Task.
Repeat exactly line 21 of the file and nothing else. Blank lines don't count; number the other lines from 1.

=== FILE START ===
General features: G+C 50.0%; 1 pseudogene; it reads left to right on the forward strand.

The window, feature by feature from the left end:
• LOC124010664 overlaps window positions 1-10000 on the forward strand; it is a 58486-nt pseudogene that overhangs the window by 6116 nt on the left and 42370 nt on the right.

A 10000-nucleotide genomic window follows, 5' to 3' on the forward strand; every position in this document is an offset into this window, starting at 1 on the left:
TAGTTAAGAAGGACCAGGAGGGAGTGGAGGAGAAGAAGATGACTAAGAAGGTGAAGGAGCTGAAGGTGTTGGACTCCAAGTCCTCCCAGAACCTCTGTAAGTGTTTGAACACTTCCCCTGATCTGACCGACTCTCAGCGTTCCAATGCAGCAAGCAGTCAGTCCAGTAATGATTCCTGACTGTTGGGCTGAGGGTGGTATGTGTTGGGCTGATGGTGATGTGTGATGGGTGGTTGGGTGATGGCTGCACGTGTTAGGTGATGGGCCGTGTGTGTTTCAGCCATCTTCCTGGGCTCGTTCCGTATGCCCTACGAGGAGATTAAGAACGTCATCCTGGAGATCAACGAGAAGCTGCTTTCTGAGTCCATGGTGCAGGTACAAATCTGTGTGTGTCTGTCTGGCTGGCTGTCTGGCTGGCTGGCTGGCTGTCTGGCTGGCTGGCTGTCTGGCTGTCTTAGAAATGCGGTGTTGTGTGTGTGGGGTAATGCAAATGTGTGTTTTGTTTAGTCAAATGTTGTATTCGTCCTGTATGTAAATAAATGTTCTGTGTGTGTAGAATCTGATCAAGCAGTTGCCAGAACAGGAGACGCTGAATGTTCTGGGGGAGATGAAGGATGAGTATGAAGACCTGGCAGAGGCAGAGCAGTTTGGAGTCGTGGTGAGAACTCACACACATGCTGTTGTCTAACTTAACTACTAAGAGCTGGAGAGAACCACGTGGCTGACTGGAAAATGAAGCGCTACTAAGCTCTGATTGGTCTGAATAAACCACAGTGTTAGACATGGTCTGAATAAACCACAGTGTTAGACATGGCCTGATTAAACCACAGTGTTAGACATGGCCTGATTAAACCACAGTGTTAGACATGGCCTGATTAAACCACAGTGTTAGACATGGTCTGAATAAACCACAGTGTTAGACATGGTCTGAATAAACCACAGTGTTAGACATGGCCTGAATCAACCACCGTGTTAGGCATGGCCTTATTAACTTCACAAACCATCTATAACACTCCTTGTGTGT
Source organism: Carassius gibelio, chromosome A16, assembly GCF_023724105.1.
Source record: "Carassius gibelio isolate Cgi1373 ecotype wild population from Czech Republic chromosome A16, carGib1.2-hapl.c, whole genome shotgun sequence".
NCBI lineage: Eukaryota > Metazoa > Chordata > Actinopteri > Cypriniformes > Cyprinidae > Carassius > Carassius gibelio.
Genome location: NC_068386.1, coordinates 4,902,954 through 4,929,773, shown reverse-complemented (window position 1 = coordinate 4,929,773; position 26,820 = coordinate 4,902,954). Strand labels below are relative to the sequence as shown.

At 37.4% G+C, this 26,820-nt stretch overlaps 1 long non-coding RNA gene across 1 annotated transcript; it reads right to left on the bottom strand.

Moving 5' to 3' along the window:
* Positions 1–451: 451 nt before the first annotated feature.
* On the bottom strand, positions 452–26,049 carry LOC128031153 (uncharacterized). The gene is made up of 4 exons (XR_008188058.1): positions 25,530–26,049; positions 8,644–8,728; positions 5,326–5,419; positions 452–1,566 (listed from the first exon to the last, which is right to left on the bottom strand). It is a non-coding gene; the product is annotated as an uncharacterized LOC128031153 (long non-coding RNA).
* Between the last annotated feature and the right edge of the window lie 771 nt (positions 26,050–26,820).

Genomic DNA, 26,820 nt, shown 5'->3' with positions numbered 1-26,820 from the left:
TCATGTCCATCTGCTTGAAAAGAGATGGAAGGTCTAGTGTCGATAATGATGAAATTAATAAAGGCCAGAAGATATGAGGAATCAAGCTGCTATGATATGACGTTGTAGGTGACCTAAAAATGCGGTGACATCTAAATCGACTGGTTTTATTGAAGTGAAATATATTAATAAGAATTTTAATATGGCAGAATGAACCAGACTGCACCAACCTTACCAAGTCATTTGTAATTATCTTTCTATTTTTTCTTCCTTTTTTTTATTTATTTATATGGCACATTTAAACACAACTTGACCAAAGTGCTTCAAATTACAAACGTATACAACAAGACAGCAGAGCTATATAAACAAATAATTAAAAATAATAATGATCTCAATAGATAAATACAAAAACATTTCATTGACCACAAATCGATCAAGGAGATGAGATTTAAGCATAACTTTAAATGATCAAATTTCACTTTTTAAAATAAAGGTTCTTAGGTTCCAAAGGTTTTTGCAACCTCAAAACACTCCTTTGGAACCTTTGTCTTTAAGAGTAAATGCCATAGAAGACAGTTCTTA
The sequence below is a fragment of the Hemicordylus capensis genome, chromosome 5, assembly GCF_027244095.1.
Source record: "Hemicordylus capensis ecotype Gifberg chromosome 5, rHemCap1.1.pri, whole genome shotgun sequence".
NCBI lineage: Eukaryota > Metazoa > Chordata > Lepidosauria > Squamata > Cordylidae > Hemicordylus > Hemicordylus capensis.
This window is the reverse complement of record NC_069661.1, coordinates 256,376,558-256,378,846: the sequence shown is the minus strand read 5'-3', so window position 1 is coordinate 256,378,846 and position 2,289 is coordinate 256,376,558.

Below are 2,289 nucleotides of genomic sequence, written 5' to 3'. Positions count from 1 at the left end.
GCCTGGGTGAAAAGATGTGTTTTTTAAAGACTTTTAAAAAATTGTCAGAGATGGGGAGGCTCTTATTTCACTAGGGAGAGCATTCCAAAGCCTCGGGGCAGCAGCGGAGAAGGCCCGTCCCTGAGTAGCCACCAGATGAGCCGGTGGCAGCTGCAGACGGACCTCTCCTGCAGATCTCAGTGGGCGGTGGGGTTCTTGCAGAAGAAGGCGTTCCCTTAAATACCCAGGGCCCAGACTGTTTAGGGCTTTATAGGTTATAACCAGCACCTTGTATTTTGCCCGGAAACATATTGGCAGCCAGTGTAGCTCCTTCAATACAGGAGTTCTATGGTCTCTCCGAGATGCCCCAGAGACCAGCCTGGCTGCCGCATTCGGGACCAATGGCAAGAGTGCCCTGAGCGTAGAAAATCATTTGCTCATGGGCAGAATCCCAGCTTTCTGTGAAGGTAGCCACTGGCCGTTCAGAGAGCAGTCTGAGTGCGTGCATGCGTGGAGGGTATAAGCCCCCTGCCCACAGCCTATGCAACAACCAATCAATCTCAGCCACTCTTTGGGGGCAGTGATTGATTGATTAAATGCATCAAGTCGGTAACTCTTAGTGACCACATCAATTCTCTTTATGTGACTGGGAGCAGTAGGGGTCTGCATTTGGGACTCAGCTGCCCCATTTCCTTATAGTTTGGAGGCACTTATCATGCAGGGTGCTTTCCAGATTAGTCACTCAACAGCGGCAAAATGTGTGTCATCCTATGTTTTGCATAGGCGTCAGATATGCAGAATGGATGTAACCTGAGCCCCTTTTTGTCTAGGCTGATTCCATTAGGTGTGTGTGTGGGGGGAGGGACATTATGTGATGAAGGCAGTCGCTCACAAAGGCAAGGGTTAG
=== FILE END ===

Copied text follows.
Below are 2,289 nucleotides of genomic sequence, written 5' to 3'. Positions count from 1 at the left end.